"I can tell kids, this is literally the dirt that I worked on and built myself on to get to where I am now," Jenkins said.
On a rainy Friday morning, Eagles safety Malcolm Jenkins walked across the football field of Piscataway High School. This field where he won three state football championships was filled with young athletes, lined up for a trial run of the 40-yard dash.
This day was one of his favorite parts of the offseason: the Next Level Football Camp, a program designed to help young athletes in his hometown.
“This is something I never got growing up,” Jenkins said. “It’s nostalgic for me, coming back here year to year. It’s pretty special.”
Since he first started the program in 2012, Jenkins insisted that his camp should be free for all participants. Any athlete from age 7 to 17 is welcome on the field. Support from local businesses, the NFL Players Association and the Eagles allows Jenkins to return to his high school field for two days each year to give back to the community where he fell in love with the game.
Growing up in Piscataway, Jenkins never had the chance to attend the pro camps that many young athletes use to refine their game. He traveled to one — a camp at the University of Pennsylvania run by NFL fullback Charles Way — over the course of his young football career.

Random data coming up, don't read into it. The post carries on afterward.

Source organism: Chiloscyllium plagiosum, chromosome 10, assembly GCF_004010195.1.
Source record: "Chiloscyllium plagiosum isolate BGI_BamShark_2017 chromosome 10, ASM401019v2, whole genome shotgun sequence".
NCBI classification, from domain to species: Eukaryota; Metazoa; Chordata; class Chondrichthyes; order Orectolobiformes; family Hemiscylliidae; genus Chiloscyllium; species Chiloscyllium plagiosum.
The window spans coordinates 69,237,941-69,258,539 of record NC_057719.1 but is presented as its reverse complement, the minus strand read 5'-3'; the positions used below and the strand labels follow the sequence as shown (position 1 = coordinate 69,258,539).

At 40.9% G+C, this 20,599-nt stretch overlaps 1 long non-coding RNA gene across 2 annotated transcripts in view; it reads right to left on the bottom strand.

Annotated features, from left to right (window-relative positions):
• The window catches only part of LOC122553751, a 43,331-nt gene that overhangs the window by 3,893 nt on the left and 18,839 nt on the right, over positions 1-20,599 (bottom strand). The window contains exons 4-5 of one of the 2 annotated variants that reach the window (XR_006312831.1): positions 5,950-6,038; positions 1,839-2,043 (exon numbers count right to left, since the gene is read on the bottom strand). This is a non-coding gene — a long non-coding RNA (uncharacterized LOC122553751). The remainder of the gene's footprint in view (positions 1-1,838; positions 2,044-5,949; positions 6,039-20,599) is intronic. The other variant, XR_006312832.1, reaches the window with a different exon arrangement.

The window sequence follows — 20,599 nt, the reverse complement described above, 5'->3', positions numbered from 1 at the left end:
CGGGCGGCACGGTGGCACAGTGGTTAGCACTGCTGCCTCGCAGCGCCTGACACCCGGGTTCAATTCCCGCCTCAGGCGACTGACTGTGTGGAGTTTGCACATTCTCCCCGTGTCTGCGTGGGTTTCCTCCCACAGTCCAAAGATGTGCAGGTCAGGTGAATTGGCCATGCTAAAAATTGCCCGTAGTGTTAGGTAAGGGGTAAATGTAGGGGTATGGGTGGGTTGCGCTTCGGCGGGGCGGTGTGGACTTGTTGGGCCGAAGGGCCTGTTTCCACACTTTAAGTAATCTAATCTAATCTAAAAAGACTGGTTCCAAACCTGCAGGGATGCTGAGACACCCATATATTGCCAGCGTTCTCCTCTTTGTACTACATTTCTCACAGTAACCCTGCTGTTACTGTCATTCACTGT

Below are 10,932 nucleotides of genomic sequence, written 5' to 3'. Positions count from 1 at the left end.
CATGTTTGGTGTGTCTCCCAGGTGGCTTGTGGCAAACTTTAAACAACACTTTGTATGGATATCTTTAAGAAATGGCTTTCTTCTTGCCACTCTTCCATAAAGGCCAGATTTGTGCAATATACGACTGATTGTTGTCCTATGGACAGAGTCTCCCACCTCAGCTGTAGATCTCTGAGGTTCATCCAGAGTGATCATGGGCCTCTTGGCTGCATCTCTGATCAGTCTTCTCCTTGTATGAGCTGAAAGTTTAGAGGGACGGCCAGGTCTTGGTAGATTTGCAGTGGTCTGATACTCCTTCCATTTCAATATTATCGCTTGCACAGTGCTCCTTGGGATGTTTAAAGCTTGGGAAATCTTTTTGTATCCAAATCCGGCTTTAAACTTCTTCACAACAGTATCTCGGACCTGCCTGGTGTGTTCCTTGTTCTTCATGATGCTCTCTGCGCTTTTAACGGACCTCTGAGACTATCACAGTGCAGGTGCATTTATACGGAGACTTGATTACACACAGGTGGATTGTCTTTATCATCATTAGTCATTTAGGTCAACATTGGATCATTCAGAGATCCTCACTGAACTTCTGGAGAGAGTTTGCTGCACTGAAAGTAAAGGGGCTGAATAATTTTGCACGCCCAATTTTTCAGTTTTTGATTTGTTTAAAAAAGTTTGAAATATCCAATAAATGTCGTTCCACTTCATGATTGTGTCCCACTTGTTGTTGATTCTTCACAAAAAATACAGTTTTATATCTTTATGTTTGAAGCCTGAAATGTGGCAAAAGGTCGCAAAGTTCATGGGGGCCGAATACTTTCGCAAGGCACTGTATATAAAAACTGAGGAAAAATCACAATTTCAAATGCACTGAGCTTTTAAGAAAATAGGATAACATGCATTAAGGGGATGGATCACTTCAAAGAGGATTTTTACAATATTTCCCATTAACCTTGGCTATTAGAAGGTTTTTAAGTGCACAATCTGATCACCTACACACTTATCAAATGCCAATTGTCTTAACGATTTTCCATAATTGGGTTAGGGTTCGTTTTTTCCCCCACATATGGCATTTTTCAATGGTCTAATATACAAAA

Three years into his NFL career, Jenkins decided to bring that experience back to his hometown. His camp quickly became a major calendar item in the area, headlined by Super Bowl champions and NFL stars such as Larry Fitzgerald, who volunteered their time to teach and talk with the athletes.
The camp spanned two days, with the first designated for high school athletes and the second for younger players. Mornings were spent on combine tests such as the 40-yard dash and the short shuttles. After a lunch break, the athletes hear from Jenkins and the other athletes, who share their stories of making the NFL. The afternoon is then spent split into position skills training.
There’s only so much that he can teach in a day. But for Jenkins, the camp is less about skills and more about inspiration.
“They see where we are right now, but they don’t really get a chance to know how we got there,” Jenkins said. “This is our opportunity to show them that we’ve had to put in work to get there. It’s not like we just arrived. And when you do that, a lot of these kids start to see a way for themselves to have success.”
Each year, he tells participants his story — how he received a single scholarship offer in high school before attending a camp at Ohio State, where he outhustled four-star competition and earned an offer on the spot. He reminds them that his work ethic is what forged his Division I scholarship and his place in the Eagles secondary.
“I can tell kids, this is literally the dirt that I worked on and built myself on to get to where I am now,” Jenkins said. “The dirt is still here. It’s still open for whoever wants to go that extra mile.”